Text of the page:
Reactions from Republican politicians were mixed, but statements from some of the party’s leaders displayed a similar reluctance to criticize the Ferguson police force in the same manner as Democratic politicians have. Statements from Speaker of the House John Boehner, R-OH, and Sen. Ted Cruz, R-TX, were critical of the police arresting journalists at the scene in Ferguson but did not show disdain for the manner in which protestors were treated. By contrast, Democrats in Congress plan to introduce legislation to end the federal program which gives grants to local police forces and allows them to obtain military grade weapons free of charge.
Partisanship also seems to have motivated the way certain conservative advocacy groups have responded—or rather, not responded—to the Ferguson situation as well. Gun rights activists claim that they have the right to keep and bear arms because they need to be able to protect themselves if the government ever becomes too tyrannical. One would think that images of police using military grade weapons on mostly peaceful protestors would ignite the same fear that motivates those committed to protecting gun rights. And yet, both the National Rifle Association and Gun Owners of America have remained silent about the conduct of the police during the shooting and the protests that ensued.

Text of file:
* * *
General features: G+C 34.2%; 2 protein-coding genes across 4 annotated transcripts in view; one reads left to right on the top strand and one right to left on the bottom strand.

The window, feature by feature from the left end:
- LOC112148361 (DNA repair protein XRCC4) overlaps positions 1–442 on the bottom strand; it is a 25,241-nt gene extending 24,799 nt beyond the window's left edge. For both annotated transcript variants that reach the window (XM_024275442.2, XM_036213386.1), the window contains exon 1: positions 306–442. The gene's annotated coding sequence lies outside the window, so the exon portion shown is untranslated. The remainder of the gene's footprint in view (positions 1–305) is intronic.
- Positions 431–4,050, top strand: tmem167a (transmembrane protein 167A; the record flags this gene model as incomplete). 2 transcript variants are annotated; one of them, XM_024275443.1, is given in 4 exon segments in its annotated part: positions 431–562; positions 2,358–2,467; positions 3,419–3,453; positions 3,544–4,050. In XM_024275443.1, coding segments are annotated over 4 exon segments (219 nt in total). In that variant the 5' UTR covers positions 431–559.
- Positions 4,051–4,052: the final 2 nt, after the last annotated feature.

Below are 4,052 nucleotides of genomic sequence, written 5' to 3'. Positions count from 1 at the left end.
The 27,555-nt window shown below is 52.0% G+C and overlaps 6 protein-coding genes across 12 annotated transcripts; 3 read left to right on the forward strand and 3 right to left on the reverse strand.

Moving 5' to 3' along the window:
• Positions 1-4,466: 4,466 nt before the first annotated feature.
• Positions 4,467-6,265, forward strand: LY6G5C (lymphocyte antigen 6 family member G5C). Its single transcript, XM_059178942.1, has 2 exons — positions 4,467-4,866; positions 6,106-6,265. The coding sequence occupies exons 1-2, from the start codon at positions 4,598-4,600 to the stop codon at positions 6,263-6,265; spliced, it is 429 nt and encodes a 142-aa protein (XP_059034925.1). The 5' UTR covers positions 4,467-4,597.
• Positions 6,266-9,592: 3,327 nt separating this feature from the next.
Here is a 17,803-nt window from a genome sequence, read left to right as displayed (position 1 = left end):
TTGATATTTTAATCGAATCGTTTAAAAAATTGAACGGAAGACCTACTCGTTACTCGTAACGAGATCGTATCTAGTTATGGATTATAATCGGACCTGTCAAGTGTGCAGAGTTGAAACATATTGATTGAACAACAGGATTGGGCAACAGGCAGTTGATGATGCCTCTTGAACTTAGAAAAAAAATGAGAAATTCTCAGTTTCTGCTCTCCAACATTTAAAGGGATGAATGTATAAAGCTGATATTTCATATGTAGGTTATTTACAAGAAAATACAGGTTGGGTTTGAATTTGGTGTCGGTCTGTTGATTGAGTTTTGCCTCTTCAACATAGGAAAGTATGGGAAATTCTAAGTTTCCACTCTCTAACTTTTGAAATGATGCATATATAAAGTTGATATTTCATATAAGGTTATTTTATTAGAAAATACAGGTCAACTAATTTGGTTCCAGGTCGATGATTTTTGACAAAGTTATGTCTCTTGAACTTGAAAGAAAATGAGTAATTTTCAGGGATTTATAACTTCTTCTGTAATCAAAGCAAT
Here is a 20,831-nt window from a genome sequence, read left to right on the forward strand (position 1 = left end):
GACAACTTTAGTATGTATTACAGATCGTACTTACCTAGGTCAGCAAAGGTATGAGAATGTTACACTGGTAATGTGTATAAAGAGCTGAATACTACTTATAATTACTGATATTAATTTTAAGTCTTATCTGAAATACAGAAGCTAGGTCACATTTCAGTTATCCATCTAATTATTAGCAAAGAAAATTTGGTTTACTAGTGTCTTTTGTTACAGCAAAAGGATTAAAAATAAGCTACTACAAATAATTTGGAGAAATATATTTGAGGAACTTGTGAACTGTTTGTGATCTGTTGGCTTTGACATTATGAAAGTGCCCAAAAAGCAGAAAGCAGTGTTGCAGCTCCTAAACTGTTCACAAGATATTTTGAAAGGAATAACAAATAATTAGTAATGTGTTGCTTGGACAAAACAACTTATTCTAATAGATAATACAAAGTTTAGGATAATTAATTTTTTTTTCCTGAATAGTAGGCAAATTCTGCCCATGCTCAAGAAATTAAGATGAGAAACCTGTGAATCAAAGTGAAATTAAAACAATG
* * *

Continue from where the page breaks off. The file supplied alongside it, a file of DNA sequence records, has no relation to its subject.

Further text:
The way advocacy groups like the NRA shape the views of their followers and the way media outlets like Fox News disseminate information appear to be key reasons why partisanship has reached its current level. Some Americans assume that partisanship in Washington D.C. is a symptom of corruption, but the way many conservatives have reacted to Ferguson is perhaps a sign that that divisiveness represents the sentiments of the people more than previously thought. In a poll conducted on Aug. 16 by YouGov.com (Brown was shot on Aug. 9) Republicans were more likely to say that police militarization is necessary by a 44 percent to 34 percent margin. Democrats polled said by a 63 percent to 21 percent margin that the use of military grade weapons by police is excessive.
The unnecessary death of Brown and the subsequent mistreatment of those protesting his death are very concerning issues. Our nation must stand as one in calling for justice for both Brown and the protestors who were mistreated at rallies held in his name. Upholding partisan battles is no excuse to be less outraged about conduct which is undoubtedly unjust. Ignoring your own beliefs because you refuse to agree with those who you consider political enemies is nothing but reprehensible.